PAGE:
Blood Drive recap: You’re somebody’s type

Joe Talbert, Ethan Cornelius and Clay Boneham sitting in their cots as they begin the process of giving blood to the American Red Cross.

How do you save up to three lives in just fifteen minutes while getting to eat tasty snacks and missing class at the same time? Give blood, of course!

The American Red Cross set up shop in the Pride’s gym Tuesday, October 21. The usual scene of bouncing basketballs and spiking volleyballs was now replaced by donor cots, equipment and snack bars. The blood drive was an all day event that kept students coming in and out of the gym; 94 students came in to donate, resulting in 83 pints of blood collected.

The blood drive was run by Mr. Broer, Señor Ross and Mrs. Eastman. The student leaders who also ran the drive were Maddy Kunkel, Alec Way and Rachel Langley.

“At first I started volunteering for service hours, but once I started working with the program, I saw how great the cause really was and how greatly it can impact people’s lives.” said Maddy Kunkel.

All of the students who signed up arrived to the gym at their given times and visited the registration table. After they were signed in, the students went through a mini physical and traced their health history to see if they were eligible to give blood. If they were cleared, they were sat in a cot and and process began.

Normally, the donation takes 10-15 minutes for someone to give the normal one pint of blood. If you are a double-red (giving two-pints of blood), it will take 30-45 minutes.

The double-red process is different than the normal blood donation. If you are a double-red, your blood passes through an apheresis machine that collects the red blood cells but gives most of the plasma and platelets back to the donor. In order to be a double-red, you must meet higher height, weight and hemoglobin requirements.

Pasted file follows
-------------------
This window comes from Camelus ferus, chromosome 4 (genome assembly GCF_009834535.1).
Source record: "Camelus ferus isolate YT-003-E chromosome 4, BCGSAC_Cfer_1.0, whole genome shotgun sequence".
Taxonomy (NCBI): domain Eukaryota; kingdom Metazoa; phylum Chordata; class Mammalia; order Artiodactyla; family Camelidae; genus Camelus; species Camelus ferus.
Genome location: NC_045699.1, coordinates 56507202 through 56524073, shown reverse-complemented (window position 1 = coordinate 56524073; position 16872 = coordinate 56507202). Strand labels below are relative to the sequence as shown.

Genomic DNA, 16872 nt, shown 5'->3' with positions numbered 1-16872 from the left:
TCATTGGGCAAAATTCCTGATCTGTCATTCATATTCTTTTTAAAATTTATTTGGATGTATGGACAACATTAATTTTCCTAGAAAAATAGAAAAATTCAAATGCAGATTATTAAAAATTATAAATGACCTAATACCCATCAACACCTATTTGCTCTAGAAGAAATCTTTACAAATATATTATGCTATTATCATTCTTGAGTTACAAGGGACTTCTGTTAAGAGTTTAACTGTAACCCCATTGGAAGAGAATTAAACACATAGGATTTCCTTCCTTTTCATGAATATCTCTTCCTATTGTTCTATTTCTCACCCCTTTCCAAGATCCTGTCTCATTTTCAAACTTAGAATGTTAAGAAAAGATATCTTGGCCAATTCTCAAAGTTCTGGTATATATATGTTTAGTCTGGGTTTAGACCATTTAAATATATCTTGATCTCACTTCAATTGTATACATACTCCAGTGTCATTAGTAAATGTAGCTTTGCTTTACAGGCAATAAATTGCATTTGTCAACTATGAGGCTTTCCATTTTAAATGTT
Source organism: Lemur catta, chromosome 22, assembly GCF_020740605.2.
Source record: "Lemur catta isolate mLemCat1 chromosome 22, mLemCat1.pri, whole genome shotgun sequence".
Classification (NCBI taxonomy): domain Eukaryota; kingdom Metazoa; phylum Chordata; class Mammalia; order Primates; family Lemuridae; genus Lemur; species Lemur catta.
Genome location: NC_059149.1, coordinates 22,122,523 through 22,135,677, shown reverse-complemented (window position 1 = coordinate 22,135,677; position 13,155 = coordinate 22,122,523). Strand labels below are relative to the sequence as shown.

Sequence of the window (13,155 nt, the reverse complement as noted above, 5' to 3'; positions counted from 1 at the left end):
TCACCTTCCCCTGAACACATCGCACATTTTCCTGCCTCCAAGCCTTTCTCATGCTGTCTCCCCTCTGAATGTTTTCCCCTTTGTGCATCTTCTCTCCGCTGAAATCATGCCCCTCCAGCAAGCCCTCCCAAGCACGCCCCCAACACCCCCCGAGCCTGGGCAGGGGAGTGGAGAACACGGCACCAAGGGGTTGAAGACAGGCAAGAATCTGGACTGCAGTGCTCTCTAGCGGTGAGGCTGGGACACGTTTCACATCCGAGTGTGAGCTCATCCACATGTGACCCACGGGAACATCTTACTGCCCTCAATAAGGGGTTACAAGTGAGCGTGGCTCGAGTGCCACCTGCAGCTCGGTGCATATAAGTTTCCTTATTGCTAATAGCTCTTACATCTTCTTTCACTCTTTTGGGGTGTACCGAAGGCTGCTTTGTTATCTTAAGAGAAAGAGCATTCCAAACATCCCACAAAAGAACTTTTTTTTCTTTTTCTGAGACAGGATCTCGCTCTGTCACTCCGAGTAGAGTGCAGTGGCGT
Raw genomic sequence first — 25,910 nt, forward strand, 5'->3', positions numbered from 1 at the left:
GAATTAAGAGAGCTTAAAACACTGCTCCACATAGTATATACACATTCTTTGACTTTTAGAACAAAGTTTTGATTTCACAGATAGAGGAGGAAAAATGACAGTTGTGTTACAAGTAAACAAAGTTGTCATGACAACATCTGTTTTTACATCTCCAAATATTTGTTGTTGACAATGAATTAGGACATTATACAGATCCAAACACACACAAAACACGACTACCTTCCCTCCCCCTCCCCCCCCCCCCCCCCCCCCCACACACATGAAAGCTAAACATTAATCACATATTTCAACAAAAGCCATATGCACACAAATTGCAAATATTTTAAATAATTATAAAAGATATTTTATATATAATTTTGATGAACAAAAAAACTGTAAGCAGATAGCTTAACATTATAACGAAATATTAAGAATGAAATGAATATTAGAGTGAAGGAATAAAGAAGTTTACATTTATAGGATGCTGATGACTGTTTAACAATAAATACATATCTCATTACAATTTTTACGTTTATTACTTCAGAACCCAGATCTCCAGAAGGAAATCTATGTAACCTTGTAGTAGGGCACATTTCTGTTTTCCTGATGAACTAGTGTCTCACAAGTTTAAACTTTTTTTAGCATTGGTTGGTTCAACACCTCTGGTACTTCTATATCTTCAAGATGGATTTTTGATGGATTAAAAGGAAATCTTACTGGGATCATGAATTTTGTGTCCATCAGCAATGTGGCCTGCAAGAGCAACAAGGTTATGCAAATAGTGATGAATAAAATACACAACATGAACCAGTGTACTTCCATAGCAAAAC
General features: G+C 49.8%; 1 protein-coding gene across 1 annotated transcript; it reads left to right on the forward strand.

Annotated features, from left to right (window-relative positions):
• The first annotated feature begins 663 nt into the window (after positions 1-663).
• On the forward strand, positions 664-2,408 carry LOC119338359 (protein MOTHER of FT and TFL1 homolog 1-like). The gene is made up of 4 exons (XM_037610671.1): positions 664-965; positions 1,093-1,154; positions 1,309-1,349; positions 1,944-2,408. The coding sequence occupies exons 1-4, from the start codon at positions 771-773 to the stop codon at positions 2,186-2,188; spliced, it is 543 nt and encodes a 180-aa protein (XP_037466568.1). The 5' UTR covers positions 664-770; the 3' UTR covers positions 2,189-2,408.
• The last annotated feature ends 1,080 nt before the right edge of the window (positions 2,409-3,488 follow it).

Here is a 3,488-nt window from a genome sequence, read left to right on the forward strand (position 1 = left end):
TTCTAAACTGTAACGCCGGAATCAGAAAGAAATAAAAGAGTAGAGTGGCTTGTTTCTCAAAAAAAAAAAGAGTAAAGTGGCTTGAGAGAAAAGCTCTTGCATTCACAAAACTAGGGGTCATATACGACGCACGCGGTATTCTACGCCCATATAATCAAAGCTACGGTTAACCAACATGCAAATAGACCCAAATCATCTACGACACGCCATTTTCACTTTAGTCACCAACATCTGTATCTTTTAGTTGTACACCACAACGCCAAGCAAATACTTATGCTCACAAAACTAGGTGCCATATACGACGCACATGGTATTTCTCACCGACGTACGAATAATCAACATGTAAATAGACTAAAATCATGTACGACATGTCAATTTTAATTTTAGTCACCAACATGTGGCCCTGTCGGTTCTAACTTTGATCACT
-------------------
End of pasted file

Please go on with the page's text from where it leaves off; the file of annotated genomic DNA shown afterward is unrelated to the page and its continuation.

After the blood is drawn, you get to dine on a fine selection of cookies and soda until you are feeling back to your normal self. Common symptoms after giving blood are slight dizziness, lightheadedness, nausea and possible fainting. All the students were carefully watched for any of these signs before being released to return to class.

This year, there were 50 students who arrived as first time donors. Kierra Angell, a junior, said, “I would definitely do it again because there might be someone out there who needs my blood more than me, and even though I’ll never know who I helped, or what I helped with, it feels good knowing that I did what I could to possibly help someone in need.”

Many students are hesitant to donate blood because they are afraid of the pain that goes into giving blood.

“The finger prick is the worst part. If you think about it, the pain lasts seconds but giving blood can benefit someone for a whole lifetime.” Said Sara McCauley, junior.

Make sure not to miss out on the chance to save lives at the next blood drive that will be held at Leesville in the Spring!


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